(33) response to Daniel Curtis and Joris Roosen, “On the Importance of History,” Inference: International Review of Science 4, no. 2 (20 October 2018), https://inference-review.com/letter/on-the-importance-of-history

(34) “Richard de Fournival and the Reconfiguration of Learned Medicine in the Mid-13th Century,” in Richard de Fournival et les sciences au XIIIe siècle, ed. Joëlle Ducos and Christopher Lucken, Micrologus Library, 88 (Florence: SISMEL-Edizioni del Galluzzo, 2018), pp. 179-206

(35) with Helen King, “On the Misuses of Medical History,” The Lancet 391 (7 April 2018), 1354-55

(36) “The Globalisations of Disease,” in Human Dispersal and Species Movement: From Prehistory to the Present, ed. Nicole Boivin, Rémy Crassard, and Michael D. Petraglia (Cambridge: Cambridge University Press, 2017), pp. 494-520, ISBN 9781107164147

(37) “The Black Death and Ebola: On the Value of Comparison,” in Pandemic Disease in the Medieval World: Rethinking the Black Death, ed. Monica H. Green, TMG Occasional Publications 1 (Kalamazoo, MI, and Bradford, UK: Arc Medieval Press, 2015), pp. ix-xx

(38) “Genetics as a Historicist Discipline: A New Player in Disease History,” Perspectives on History 52, no. 9 (December 2014), 30-31, https://www.historians.org/publications-and-directories/perspectives-on-history/december-2014/genetics-as-a-historicist-discipline

(39) “Editor’s Introduction” to Pandemic Disease in the Medieval World: Rethinking the Black Death, inaugural issue of The Medieval Globe 1, no. 1-2 (Fall 2014), 9-26

(40) “Taking ‘Pandemic’ Seriously: Making the Black Death Global,” in Pandemic Disease in the Medieval World: Rethinking the Black Death, inaugural issue of The Medieval Globe 1, no. 1-2 (Fall 2014), 27-61

(41) with Kathleen Walker-Meikle and Wolfgang Müller, “Diagnosis of a ‘Plague’ Image: A Digital Cautionary Tale,” in Pandemic Disease in the Medieval World: Rethinking the Black Death, inaugural issue of The Medieval Globe 1, no. 1-2 (Fall 2014), 309-26[1]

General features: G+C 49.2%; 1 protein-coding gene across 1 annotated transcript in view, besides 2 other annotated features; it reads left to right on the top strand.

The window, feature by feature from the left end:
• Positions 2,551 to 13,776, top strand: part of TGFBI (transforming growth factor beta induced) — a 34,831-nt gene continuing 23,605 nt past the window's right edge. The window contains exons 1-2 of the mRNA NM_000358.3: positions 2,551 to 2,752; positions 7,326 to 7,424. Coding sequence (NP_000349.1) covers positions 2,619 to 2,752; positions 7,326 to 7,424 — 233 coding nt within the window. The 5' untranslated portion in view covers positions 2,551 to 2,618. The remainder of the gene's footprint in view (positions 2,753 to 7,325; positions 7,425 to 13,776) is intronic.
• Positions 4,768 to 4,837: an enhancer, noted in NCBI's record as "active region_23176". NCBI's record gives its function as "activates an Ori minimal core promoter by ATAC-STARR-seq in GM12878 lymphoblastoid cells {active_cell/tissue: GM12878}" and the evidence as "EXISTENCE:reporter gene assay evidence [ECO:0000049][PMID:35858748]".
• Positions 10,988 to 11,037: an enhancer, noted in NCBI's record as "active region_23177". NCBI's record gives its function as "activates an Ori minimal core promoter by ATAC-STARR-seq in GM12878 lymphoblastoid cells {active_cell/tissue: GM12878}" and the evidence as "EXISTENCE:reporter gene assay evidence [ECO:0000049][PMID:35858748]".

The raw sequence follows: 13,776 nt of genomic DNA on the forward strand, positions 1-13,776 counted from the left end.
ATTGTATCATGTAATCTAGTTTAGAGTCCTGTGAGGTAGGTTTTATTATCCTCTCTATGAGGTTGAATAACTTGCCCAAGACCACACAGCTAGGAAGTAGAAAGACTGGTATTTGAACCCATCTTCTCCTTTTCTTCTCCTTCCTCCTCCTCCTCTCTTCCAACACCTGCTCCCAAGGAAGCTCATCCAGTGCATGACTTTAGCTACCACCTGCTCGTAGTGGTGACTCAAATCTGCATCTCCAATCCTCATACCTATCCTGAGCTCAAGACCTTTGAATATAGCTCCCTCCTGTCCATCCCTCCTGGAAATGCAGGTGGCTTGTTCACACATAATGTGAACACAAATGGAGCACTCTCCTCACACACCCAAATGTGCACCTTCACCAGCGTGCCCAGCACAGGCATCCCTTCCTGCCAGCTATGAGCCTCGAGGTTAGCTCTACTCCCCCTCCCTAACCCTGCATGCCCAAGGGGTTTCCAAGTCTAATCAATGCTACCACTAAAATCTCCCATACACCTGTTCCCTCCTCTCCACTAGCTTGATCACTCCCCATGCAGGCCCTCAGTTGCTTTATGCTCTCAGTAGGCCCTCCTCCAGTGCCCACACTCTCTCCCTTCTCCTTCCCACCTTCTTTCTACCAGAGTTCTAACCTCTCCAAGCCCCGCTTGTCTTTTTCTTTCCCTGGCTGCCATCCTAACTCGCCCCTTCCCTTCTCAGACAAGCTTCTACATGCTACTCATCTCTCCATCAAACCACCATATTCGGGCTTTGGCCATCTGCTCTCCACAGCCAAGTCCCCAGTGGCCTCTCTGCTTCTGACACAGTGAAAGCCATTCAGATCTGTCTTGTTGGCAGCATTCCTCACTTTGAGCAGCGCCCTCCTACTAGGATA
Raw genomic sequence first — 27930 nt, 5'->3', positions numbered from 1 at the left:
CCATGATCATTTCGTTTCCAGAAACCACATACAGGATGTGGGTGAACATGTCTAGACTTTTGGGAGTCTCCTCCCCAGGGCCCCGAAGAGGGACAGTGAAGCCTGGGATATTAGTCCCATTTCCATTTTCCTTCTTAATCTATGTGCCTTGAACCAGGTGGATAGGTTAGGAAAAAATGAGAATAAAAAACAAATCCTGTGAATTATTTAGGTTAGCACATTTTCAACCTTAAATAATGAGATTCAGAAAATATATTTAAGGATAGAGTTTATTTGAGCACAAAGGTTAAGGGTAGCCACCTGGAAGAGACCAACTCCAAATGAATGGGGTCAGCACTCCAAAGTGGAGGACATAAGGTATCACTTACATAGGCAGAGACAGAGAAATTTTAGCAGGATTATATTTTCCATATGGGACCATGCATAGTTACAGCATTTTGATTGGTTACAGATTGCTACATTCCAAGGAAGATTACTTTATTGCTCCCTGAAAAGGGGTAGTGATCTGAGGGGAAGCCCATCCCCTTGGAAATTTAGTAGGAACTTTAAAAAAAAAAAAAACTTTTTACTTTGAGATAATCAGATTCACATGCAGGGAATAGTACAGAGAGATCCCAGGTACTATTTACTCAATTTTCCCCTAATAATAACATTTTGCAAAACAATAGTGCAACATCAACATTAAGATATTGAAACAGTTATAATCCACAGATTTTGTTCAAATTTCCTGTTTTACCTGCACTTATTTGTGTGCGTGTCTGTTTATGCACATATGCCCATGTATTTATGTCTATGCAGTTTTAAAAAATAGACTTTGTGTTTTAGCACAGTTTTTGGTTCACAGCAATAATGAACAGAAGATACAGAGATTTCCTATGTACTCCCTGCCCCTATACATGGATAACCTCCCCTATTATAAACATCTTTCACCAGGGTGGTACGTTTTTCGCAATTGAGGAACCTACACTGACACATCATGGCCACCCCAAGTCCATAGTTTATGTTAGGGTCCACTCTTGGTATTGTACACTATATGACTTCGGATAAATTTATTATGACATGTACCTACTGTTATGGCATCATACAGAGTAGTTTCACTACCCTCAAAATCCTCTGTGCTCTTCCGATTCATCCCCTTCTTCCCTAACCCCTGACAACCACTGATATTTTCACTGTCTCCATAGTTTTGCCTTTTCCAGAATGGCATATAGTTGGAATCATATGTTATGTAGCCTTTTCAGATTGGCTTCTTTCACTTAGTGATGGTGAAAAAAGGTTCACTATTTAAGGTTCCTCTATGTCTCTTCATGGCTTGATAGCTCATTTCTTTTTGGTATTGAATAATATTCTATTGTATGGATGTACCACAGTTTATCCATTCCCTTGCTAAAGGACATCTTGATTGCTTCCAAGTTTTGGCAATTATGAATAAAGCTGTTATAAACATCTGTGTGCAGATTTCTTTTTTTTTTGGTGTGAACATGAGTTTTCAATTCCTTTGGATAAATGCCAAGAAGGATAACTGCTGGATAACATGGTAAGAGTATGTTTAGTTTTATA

(42) with Lori Jones, Lester K. Little, Uli Schamiloglu, and George D. Sussman, “Yersinia pestis and the Three Plague Pandemics,” Lancet Infectious Diseases 14 (October 2014), 918, a comment on Wagner DM, Klunk J, Harbeck M, et al. Yersinia pestis and the Plague of Justinian 541–543 AD: a genomic analysis. Lancet Infect Dis 2014; 14: 319–26

(43) “Caring for Gendered Bodies,” in Oxford Handbook of Women and Gender in Medieval Europe, ed. Judith Bennett and Ruth Mazo Karras (Oxford: Oxford University Press, 2013), pp. 345-61

(44) “The Value of Historical Perspective,” in The Ashgate Research Companion to the Globalization of Health, ed. Ted Schrecker (Aldershot: Ashgate, 2012), pp. 17-37

(45) “Making Motherhood in Medieval England: The Evidence from Medicine,” in Motherhood, Religion, and Society in Medieval Europe, 400-1400: Essays Presented to Henrietta Leyser, ed. Conrad Leyser and Lesley Smith (Aldershot: Ashgate, 2011), pp. 173-203

(46) “Moving from Philology to Social History: The Circulation and Uses of Albucasis’s Latin Surgery in the Middle Ages,” in Between Text and Patient: The Medical Enterprise in Medieval and Early Modern Europe, ed. Florence Eliza Glaze and Brian Nance, Micrologus’ Library, 30 (Florence: SISMEL/Edizioni del Galluzzo, 2011), pp. 331-72

(47) “Introduction,” in A Cultural History of the Human Body in the Middle Ages (Oxford: Berg, 2010), pp. 1-17 (notes, pp. 233-35)

(48) “Bodily Essences: Bodies as Categories of Difference,” in A Cultural History of the Human Body in the Middle Ages (Oxford: Berg, 2010), pp. 149-72 (notes, pp. 264-68)

(49) “The Diversity of Human Kind,” in A Cultural History of the Human Body in the Middle Ages (Oxford: Berg, 2010), pp. 173-90 (notes, pp. 268-71)

Blog Posts

    Upcoming Talks and Conferences

    March 2024 – “Hidden Plagues: Rediscovering the History of Plague During Times of Famine,” SUNY-Binghamton Center for Medieval and Renaissance Studies, March 2024 (invited)

    July 2024 – “Crisis under a Microscope: The Black Death, Multidisciplinarity, and the Global Middle Ages,” Medieval Academy plenary address, International Medieval Congress, University of Leeds, 2 July 2024 (invited)

    Memberships

    Medieval Academy of America (Elected Fellow since 2011, member since 1981)

    American Association for the History of Medicine (life member, member since 1982)

    Middle East Medievalists (life member, since 2023)

    Monica H. Green